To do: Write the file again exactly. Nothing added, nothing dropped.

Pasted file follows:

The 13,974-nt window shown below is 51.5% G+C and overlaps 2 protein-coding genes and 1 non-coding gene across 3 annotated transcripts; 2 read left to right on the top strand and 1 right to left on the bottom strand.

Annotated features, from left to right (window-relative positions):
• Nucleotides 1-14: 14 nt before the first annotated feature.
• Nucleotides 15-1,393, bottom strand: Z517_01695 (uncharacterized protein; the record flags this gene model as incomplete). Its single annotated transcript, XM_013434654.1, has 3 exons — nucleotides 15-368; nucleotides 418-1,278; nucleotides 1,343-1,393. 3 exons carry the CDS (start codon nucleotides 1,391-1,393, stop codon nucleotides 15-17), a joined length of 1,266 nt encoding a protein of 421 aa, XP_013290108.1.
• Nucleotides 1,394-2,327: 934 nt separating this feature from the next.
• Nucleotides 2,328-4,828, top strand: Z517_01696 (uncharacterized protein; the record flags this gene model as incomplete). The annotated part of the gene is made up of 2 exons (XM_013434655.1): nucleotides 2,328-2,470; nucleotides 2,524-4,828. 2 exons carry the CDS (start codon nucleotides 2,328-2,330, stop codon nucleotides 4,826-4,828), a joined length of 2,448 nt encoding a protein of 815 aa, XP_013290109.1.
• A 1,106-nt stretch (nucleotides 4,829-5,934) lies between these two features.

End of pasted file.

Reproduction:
The 13,974-nt window shown below is 51.5% G+C and overlaps 2 protein-coding genes and 1 non-coding gene across 3 annotated transcripts; 2 read left to right on the top strand and 1 right to left on the bottom strand.

Annotated features, from left to right (window-relative positions):
• Nucleotides 1-14: 14 nt before the first annotated feature.
• Nucleotides 15-1,393, bottom strand: Z517_01695 (uncharacterized protein; the record flags this gene model as incomplete). Its single annotated transcript, XM_013434654.1, has 3 exons — nucleotides 15-368; nucleotides 418-1,278; nucleotides 1,343-1,393. 3 exons carry the CDS (start codon nucleotides 1,391-1,393, stop codon nucleotides 15-17), a joined length of 1,266 nt encoding a protein of 421 aa, XP_013290108.1.
• Nucleotides 1,394-2,327: 934 nt separating this feature from the next.
• Nucleotides 2,328-4,828, top strand: Z517_01696 (uncharacterized protein; the record flags this gene model as incomplete). The annotated part of the gene is made up of 2 exons (XM_013434655.1): nucleotides 2,328-2,470; nucleotides 2,524-4,828. 2 exons carry the CDS (start codon nucleotides 2,328-2,330, stop codon nucleotides 4,826-4,828), a joined length of 2,448 nt encoding a protein of 815 aa, XP_013290109.1.
• A 1,106-nt stretch (nucleotides 4,829-5,934) lies between these two features.